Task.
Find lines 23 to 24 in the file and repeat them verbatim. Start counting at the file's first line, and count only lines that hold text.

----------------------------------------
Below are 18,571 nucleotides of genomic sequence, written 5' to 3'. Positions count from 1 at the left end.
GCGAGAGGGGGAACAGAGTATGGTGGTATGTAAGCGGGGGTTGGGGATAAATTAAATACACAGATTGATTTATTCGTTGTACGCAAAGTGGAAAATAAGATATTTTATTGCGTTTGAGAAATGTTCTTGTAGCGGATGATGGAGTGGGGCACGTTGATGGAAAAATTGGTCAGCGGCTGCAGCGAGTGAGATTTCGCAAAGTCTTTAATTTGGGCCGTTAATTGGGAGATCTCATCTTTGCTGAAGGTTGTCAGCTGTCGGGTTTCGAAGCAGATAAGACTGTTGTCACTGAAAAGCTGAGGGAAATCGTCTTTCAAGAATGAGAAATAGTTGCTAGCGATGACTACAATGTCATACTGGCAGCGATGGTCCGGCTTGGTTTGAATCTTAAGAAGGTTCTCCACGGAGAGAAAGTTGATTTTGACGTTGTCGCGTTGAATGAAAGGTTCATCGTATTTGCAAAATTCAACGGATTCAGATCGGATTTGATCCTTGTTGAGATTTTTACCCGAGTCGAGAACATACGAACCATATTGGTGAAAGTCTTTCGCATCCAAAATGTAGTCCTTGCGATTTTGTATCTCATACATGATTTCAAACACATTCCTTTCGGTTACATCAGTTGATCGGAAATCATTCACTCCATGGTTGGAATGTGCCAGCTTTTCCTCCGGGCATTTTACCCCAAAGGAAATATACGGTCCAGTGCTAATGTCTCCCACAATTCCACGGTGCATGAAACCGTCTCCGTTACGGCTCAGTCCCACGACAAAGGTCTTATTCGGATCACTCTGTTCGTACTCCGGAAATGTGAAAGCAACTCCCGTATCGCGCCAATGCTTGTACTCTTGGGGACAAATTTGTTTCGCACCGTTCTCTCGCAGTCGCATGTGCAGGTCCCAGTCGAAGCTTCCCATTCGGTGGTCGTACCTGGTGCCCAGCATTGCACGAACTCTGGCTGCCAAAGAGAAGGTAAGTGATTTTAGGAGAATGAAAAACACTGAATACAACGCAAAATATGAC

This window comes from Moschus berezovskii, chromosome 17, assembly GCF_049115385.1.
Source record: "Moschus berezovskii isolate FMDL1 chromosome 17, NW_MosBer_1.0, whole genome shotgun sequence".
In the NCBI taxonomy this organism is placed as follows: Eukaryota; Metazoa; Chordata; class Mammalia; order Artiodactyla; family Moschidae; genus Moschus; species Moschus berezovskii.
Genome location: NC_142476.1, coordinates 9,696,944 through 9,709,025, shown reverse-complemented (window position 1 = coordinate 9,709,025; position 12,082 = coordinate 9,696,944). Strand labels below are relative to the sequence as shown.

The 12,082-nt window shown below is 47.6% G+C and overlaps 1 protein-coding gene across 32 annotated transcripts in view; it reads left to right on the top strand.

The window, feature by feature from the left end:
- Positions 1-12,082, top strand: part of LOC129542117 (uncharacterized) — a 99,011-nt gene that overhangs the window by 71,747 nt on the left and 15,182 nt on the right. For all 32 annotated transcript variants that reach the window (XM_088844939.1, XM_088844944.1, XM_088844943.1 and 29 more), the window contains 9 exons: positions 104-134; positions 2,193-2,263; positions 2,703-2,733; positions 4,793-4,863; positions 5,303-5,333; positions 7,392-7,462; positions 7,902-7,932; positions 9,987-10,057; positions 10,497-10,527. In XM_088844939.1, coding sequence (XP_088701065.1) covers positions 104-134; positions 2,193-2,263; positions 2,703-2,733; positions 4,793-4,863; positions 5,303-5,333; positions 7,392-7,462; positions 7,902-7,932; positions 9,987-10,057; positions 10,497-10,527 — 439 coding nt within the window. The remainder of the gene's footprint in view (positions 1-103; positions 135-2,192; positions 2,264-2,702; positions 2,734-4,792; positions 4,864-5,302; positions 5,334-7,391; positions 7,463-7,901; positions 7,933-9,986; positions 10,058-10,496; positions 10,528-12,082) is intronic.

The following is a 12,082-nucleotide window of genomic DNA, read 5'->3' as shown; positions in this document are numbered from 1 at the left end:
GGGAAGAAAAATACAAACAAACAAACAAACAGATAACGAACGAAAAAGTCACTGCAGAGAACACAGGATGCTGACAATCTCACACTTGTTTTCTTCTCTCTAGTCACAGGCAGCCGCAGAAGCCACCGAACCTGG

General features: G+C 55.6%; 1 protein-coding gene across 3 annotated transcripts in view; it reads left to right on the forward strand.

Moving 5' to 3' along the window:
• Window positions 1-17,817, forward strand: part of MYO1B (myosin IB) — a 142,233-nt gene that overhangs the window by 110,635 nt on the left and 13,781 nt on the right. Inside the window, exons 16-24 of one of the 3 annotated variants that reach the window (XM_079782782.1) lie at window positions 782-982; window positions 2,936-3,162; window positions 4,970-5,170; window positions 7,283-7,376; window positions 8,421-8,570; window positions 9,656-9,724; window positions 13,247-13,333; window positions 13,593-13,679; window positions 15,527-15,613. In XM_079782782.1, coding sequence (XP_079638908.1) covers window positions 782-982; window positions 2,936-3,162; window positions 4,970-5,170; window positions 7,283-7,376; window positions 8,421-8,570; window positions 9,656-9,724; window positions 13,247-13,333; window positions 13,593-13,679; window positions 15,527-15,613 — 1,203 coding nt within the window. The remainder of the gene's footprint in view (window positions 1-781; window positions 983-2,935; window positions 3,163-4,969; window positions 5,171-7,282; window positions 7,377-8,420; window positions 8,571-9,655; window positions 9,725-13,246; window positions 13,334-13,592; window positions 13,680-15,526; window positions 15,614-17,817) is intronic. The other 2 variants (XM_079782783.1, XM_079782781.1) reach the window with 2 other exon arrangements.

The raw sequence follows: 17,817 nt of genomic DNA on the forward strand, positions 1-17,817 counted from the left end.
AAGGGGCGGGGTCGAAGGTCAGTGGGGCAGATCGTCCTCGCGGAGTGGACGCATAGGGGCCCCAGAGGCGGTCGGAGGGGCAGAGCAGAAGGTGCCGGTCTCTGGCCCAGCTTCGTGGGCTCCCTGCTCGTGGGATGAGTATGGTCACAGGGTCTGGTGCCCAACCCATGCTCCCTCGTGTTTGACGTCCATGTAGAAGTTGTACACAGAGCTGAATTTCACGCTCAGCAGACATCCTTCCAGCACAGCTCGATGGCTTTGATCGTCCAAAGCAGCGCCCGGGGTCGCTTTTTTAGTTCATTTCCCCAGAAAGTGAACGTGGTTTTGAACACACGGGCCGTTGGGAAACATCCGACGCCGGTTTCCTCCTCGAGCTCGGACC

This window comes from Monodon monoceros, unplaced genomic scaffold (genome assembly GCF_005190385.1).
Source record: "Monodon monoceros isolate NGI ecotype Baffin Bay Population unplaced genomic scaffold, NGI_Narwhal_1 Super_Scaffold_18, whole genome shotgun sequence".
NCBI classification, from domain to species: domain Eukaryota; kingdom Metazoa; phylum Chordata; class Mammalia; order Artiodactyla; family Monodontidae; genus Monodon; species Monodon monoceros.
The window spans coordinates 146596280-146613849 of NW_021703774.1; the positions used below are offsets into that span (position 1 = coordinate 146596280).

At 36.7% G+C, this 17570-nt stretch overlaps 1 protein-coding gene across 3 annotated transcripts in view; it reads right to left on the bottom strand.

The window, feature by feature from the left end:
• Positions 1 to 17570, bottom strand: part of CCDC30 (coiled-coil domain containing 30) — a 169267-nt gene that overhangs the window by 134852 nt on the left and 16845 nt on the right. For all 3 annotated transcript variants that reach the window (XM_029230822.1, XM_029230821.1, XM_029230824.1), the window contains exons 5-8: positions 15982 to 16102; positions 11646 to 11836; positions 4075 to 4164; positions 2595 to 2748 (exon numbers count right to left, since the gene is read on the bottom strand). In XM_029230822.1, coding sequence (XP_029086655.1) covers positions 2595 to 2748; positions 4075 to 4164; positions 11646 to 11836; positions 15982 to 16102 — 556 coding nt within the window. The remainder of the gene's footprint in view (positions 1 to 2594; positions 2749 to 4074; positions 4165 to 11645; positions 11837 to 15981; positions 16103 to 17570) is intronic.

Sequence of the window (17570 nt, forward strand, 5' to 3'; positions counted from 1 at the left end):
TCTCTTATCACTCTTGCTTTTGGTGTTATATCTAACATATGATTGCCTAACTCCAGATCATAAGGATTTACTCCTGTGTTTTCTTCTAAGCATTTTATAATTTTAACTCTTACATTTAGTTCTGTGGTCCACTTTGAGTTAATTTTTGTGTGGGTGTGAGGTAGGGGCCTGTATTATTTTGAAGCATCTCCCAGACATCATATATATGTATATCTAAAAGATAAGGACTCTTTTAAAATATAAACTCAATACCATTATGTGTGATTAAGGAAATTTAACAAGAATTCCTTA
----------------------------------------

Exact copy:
• Positions 1 to 17570, bottom strand: part of CCDC30 (coiled-coil domain containing 30) — a 169267-nt gene that overhangs the window by 134852 nt on the left and 16845 nt on the right. For all 3 annotated transcript variants that reach the window (XM_029230822.1, XM_029230821.1, XM_029230824.1), the window contains exons 5-8: positions 15982 to 16102; positions 11646 to 11836; positions 4075 to 4164; positions 2595 to 2748 (exon numbers count right to left, since the gene is read on the bottom strand). In XM_029230822.1, coding sequence (XP_029086655.1) covers positions 2595 to 2748; positions 4075 to 4164; positions 11646 to 11836; positions 15982 to 16102 — 556 coding nt within the window. The remainder of the gene's footprint in view (positions 1 to 2594; positions 2749 to 4074; positions 4165 to 11645; positions 11837 to 15981; positions 16103 to 17570) is intronic.

Sequence of the window (17570 nt, forward strand, 5' to 3'; positions counted from 1 at the left end):